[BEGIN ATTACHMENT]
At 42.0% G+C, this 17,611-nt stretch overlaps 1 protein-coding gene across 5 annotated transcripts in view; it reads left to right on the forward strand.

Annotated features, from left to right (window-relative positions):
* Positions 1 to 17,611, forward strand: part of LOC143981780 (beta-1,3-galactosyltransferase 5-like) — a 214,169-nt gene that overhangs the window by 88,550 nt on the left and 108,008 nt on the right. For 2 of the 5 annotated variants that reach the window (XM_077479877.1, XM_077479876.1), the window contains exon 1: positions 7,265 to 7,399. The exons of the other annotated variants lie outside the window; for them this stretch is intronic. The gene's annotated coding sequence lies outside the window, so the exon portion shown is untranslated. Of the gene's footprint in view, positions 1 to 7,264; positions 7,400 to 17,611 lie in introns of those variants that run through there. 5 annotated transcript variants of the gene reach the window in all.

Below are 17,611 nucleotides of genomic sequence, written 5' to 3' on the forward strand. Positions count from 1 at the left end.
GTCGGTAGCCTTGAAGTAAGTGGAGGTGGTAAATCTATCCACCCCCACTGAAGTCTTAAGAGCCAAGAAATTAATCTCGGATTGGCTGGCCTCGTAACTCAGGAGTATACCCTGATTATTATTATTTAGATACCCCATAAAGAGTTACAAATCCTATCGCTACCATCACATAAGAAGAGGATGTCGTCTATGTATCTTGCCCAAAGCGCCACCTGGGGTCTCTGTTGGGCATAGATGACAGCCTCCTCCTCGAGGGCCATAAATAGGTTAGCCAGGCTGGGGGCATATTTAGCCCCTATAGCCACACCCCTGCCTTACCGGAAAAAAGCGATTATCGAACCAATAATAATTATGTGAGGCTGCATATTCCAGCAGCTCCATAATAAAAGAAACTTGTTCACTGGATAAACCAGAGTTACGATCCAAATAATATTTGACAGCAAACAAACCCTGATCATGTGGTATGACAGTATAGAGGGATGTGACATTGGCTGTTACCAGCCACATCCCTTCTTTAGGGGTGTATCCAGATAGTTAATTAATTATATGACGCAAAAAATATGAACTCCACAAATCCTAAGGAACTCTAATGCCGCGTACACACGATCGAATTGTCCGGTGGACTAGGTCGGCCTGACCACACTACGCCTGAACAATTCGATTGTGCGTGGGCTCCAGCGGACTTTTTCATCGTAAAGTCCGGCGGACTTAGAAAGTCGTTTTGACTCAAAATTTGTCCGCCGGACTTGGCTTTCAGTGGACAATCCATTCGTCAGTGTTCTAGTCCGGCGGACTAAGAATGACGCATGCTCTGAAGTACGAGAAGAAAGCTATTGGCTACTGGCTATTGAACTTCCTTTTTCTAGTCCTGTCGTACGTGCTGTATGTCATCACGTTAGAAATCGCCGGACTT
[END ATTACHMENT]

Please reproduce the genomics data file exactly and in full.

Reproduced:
At 42.0% G+C, this 17,611-nt stretch overlaps 1 protein-coding gene across 5 annotated transcripts in view; it reads left to right on the forward strand.

Annotated features, from left to right (window-relative positions):
* Positions 1 to 17,611, forward strand: part of LOC143981780 (beta-1,3-galactosyltransferase 5-like) — a 214,169-nt gene that overhangs the window by 88,550 nt on the left and 108,008 nt on the right. For 2 of the 5 annotated variants that reach the window (XM_077479877.1, XM_077479876.1), the window contains exon 1: positions 7,265 to 7,399. The exons of the other annotated variants lie outside the window; for them this stretch is intronic. The gene's annotated coding sequence lies outside the window, so the exon portion shown is untranslated. Of the gene's footprint in view, positions 1 to 7,264; positions 7,400 to 17,611 lie in introns of those variants that run through there. 5 annotated transcript variants of the gene reach the window in all.

Below are 17,611 nucleotides of genomic sequence, written 5' to 3' on the forward strand. Positions count from 1 at the left end.
GTCGGTAGCCTTGAAGTAAGTGGAGGTGGTAAATCTATCCACCCCCACTGAAGTCTTAAGAGCCAAGAAATTAATCTCGGATTGGCTGGCCTCGTAACTCAGGAGTATACCCTGATTATTATTATTTAGATACCCCATAAAGAGTTACAAATCCTATCGCTACCATCACATAAGAAGAGGATGTCGTCTATGTATCTTGCCCAAAGCGCCACCTGGGGTCTCTGTTGGGCATAGATGACAGCCTCCTCCTCGAGGGCCATAAATAGGTTAGCCAGGCTGGGGGCATATTTAGCCCCTATAGCCACACCCCTGCCTTACCGGAAAAAAGCGATTATCGAACCAATAATAATTATGTGAGGCTGCATATTCCAGCAGCTCCATAATAAAAGAAACTTGTTCACTGGATAAACCAGAGTTACGATCCAAATAATATTTGACAGCAAACAAACCCTGATCATGTGGTATGACAGTATAGAGGGATGTGACATTGGCTGTTACCAGCCACATCCCTTCTTTAGGGGTGTATCCAGATAGTTAATTAATTATATGACGCAAAAAATATGAACTCCACAAATCCTAAGGAACTCTAATGCCGCGTACACACGATCGAATTGTCCGGTGGACTAGGTCGGCCTGACCACACTACGCCTGAACAATTCGATTGTGCGTGGGCTCCAGCGGACTTTTTCATCGTAAAGTCCGGCGGACTTAGAAAGTCGTTTTGACTCAAAATTTGTCCGCCGGACTTGGCTTTCAGTGGACAATCCATTCGTCAGTGTTCTAGTCCGGCGGACTAAGAATGACGCATGCTCTGAAGTACGAGAAGAAAGCTATTGGCTACTGGCTATTGAACTTCCTTTTTCTAGTCCTGTCGTACGTGCTGTATGTCATCACGTTAGAAATCGCCGGACTT